If you believe that only big-city teens use drugs, drink alcohol or engage in risky behaviors, think again. Although you may have a picturesque view of small-town life that features a Norman Rockwell-esque family picking apples together or sitting around the dinner table, small-town teens can get into just as much trouble -- if not more -- as their urban counterparts. Along with the quiet that rural life brings comes boredom, and consequently negative behaviors that teens may use to fill time.
According to a January 2000 report on substance abuse from the National Center on Addiction and Substance Abuse at Columbia University, by the end of the 20th century teens who lived in rural areas were more likely to use drugs such as marijuana, cocaine, amphetamines, inhalants and tranquilizers than those who lived in large urban cities. While this data might seem somewhat dated, the trend toward small-town teens using illegal substances isn't going away anytime soon, a February 2009 report on CBS News shares. Additionally, the Council of State Governments notes an upswing in youth use of drugs such as methamphetamine in rural areas. The boredom of small-town life, coupled with a lack of law enforcement funding and an abundance of open spaces -- especially in rural farming communities -- can make it easy for teens to produce drugs such as meth and use them without detection.
As with drug use, the nonavailability of fast-paced activities or places -- such as under-21 dance clubs -- can lead to problems for teens with underage drinking. According to the "National Survey on Drug Use and Health: Summary of National Findings," a 2010 publication from the U.S. Department of Health and Human Services, binge alcohol drinking among 12- to 17-year-olds was highest, at 8.5 percent, in nonmetropolitan areas. The U.S. Centers for Disease Control and Prevention notes that binge drinking, unlike social or occasional drinking, includes excessive alcohol intake and may result in alcohol poisoning, neurological damage or long-term problems such as liver disease.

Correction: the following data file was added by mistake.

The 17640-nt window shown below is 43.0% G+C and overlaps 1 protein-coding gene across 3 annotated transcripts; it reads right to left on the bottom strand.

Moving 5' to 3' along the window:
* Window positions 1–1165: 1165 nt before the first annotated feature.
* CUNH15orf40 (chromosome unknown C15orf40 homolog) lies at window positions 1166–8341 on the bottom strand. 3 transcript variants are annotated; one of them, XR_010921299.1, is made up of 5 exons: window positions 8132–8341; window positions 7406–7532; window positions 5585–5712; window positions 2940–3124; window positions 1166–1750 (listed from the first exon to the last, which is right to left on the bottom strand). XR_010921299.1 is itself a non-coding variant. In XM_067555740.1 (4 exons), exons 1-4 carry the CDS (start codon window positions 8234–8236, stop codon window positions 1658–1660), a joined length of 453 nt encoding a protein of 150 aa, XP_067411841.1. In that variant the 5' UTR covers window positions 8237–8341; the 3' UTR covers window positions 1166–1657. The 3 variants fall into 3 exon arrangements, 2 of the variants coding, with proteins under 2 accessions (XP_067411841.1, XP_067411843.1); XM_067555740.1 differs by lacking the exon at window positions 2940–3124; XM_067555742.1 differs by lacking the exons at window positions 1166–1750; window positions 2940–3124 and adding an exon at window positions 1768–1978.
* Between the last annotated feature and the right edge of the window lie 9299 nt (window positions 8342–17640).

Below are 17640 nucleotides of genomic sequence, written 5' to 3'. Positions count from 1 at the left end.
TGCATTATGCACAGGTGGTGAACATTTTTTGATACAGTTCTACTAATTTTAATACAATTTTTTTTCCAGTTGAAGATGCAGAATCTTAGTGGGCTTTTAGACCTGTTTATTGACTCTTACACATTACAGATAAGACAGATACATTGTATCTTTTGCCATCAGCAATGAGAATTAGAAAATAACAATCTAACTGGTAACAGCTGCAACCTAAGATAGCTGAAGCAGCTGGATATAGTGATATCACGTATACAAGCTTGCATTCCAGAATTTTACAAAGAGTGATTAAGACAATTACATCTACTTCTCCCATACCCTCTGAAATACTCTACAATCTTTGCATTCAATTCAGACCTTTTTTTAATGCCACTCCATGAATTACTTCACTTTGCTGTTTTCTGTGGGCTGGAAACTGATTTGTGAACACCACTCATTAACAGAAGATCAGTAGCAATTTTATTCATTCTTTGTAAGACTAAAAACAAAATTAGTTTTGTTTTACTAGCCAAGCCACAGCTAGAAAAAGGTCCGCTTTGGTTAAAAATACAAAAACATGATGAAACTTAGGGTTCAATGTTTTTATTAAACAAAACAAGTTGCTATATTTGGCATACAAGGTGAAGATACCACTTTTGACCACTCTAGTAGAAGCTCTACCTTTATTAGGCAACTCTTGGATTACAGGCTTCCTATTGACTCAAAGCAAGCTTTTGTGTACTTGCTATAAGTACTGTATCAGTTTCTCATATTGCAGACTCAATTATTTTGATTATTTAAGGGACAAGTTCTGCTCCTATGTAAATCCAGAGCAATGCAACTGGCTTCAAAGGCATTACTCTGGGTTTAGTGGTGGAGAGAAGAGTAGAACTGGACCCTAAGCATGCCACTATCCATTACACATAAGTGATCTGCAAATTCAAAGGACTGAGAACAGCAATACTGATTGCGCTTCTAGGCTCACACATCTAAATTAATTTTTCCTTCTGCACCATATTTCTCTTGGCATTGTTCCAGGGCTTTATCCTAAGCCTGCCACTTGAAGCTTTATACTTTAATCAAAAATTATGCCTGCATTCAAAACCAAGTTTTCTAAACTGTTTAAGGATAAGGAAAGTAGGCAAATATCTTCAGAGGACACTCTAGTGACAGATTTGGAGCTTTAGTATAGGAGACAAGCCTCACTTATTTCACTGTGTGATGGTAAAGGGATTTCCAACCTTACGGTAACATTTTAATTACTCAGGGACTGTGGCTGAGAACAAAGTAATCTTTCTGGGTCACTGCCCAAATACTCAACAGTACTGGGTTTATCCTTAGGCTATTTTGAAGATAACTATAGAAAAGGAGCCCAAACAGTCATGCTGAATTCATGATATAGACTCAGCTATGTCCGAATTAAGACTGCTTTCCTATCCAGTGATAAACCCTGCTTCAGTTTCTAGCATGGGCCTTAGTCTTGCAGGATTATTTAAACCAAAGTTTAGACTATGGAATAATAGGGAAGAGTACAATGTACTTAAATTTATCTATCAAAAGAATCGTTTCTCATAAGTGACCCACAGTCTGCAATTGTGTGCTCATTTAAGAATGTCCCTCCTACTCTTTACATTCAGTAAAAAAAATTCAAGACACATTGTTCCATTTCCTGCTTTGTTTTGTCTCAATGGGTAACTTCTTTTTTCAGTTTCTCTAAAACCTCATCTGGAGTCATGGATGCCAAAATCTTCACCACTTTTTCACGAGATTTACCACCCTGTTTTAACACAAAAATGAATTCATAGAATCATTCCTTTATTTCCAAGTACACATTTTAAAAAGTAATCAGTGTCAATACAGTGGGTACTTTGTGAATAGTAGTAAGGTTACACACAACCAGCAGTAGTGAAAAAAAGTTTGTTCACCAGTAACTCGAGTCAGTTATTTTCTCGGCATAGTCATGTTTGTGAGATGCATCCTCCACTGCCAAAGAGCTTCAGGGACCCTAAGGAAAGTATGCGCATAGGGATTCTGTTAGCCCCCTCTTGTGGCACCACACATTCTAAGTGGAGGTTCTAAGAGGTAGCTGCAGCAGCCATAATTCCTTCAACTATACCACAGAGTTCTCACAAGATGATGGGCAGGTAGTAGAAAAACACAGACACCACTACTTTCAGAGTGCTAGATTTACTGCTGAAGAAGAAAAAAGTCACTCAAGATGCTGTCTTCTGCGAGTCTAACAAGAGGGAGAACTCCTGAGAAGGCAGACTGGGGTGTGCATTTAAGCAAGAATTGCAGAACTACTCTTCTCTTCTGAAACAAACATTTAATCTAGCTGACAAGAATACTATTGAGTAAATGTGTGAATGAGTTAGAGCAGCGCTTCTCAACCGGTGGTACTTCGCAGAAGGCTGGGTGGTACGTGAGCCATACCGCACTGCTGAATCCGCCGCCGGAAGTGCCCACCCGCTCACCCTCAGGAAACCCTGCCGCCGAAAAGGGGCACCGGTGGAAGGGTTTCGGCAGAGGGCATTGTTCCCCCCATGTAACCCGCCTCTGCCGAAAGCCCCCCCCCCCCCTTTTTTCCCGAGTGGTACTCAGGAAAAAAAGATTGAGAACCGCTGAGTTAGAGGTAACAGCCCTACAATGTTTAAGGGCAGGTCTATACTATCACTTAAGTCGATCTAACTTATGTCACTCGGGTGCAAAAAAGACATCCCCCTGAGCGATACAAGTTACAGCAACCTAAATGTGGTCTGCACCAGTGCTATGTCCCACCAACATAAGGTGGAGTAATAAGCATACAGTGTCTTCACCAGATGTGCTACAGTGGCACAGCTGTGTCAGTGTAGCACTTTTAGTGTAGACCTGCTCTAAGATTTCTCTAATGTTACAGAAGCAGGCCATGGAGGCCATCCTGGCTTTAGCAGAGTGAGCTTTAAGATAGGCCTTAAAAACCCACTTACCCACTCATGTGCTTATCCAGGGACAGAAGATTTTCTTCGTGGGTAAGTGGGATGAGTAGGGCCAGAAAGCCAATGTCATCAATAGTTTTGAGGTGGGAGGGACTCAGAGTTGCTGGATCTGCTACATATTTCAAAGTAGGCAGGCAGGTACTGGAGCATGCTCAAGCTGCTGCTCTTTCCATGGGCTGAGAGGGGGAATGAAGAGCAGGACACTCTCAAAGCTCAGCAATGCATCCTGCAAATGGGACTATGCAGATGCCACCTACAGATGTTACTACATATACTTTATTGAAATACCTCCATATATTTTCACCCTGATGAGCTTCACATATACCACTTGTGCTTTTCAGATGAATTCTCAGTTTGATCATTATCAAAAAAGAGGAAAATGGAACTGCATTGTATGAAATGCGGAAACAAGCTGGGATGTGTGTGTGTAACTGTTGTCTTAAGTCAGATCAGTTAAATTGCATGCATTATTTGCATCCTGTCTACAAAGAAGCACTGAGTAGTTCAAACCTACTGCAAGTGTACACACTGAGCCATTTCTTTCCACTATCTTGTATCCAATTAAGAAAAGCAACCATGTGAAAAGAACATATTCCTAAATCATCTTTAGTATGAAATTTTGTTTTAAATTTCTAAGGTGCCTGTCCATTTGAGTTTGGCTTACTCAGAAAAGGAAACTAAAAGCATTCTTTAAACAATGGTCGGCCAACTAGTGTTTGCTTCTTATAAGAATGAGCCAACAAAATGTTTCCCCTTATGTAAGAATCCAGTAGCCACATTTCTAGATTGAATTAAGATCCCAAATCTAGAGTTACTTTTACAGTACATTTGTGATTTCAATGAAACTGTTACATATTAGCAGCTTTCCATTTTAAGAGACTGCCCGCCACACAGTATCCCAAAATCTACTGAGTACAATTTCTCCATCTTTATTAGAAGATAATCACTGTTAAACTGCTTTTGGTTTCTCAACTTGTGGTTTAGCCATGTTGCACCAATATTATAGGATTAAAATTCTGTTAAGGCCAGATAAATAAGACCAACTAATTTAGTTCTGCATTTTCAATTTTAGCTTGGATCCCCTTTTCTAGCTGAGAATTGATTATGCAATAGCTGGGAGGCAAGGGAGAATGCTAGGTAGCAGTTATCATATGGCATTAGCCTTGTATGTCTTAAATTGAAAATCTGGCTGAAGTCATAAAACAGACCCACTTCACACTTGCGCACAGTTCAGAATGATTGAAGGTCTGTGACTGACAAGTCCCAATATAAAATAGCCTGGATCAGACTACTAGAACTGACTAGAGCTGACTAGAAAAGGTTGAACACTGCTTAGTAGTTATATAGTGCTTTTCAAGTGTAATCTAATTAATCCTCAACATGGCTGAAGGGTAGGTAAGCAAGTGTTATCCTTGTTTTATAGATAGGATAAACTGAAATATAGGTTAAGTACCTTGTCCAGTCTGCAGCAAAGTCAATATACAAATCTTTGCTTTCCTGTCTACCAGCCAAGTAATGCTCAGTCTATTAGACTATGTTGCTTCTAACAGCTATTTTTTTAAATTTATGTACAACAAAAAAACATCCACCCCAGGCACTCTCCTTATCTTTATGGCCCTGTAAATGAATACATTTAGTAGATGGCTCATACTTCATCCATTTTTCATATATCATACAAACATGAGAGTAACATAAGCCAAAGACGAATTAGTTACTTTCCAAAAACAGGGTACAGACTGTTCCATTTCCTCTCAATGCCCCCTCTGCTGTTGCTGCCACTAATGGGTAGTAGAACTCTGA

Sexual Behaviors and Teen Pregnancy
The National Campaign to Prevent Teen and Unplanned Pregnancy notes that during the year 2010 rural teen birth rates were one-third higher than those in other, more metropolitan areas. Similar to other problem behaviors -- such as substance abuse -- teen sex and pregnancy in small towns may result from boredom or a lack of interesting and engaging activities. Additionally, a lack of pregnancy prevention programs and reproductive services -- such as easy access to birth control -- may factor into small-town teen pregnancy problems.
Unlike big cities, which may have an array of educational options for teens both in and out of school -- such as advanced placement classes at a community college or enrichment opportunities at a local museum -- small towns may lack a wide variety of academic opportunities. The National Research Center on Rural Education Support notes that small-town teens perceive barriers -- such as family obligations or marrying early in young adulthood -- as a stumbling block when it comes to attaining an education. Additionally, some small towns may not have the funds to support quality education programs, leading to problems in school success and issues getting into college or postsecondary programs.